This did not happen by coincidence. During the 1990s, Bob Lanier, the son of an oil refinery worker who grew up in nearby Baytown, served as mayor. When he took office, the city was in deep trouble; it had lost 200,000 jobs in the near-total economic meltdown after the energy bust of the 1980s. Its once proud skyline was filled with “see through” towers, empty of workers. Lanier, a former developer and lifelong Democrat, helped turn the city around by doing the little things and doing them right, such as filling potholes, streamlining regulations, reducing crime, and improving services to the city’s varied neighborhoods. Most of all, Lanier focused on infrastructure: roads, sewers, and cleaning the streets. At a time when many cities have chosen to eschew road building and actually encourage gridlock, sometimes with the hope of forcing greater densification, Houston has chosen to build new roads, including tollways, as well as an expanding mass-transit system. As a result, it is among the few major American cities to see commute times diminish over the past decade. (Actually, based on the TTI data I remember, I think they have diminished compared to the early 80s, the peak of the last oil boom, when we were the worst in the nation, but I'm not sure they've improved since '96. Still, we've done substantially better than pretty much all other major metros - not to mention many smaller metros - at restraining congestion growth.)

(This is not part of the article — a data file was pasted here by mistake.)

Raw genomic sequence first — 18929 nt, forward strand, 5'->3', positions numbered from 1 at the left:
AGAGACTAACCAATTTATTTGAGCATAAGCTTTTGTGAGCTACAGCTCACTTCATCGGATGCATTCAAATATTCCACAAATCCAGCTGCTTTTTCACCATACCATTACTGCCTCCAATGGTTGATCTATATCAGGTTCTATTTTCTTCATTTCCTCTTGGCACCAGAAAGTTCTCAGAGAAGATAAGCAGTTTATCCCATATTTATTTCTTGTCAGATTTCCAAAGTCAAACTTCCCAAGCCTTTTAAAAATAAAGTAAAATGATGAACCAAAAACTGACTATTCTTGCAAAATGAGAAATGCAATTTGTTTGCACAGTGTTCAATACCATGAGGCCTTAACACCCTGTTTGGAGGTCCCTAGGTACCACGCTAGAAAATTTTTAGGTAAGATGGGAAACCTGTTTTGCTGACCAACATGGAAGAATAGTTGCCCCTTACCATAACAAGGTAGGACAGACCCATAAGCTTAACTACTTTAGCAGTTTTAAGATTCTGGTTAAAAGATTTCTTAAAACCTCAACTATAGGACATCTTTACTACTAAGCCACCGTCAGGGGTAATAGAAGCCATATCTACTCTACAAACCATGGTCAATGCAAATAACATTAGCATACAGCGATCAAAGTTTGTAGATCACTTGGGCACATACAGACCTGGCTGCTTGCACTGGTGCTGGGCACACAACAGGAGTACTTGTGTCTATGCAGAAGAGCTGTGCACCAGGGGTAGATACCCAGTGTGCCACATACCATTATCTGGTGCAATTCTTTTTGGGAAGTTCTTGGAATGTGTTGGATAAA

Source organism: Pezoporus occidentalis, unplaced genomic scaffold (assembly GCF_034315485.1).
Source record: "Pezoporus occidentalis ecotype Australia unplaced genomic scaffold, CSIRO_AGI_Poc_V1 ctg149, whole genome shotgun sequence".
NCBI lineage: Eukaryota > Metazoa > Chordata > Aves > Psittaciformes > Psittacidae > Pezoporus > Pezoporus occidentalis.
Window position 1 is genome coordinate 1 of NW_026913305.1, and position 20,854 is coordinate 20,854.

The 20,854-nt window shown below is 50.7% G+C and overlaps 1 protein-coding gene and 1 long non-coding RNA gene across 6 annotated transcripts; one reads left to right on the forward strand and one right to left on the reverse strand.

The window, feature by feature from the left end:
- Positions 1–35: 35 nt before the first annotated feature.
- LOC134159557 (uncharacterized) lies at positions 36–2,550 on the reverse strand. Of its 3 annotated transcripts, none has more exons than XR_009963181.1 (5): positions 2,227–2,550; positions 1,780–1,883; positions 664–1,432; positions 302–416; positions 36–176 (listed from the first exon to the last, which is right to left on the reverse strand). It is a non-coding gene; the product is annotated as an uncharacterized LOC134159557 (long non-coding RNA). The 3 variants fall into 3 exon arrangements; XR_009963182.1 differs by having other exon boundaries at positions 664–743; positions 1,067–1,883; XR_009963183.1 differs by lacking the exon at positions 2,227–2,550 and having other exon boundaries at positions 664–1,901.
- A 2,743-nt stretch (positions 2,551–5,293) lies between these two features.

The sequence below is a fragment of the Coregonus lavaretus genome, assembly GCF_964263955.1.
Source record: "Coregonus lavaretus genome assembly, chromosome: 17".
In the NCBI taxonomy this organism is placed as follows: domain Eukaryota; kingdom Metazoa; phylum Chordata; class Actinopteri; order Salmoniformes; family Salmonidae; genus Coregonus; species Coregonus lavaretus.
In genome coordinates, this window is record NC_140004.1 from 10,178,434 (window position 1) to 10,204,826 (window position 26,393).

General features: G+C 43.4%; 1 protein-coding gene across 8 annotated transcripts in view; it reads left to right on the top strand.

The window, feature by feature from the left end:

This is not to say Houston is without problems. It has higher than average rates of poverty and large areas of poor housing. It is also struggling to accommodate upwards of a 100,000 Katrina evacuees, many of them poor African Americans. Yet what has come out clearly in scores of interviews and discussions with a broad array of Houstonians — from business leaders and current Mayor Bill White to community activists and Katrina refugees—is that many residents regard opportunity as their city’s primary attribute. Certainly, people do not move primarily to humid and flat Houston for the weather or topography; they come largely for the chance to succeed.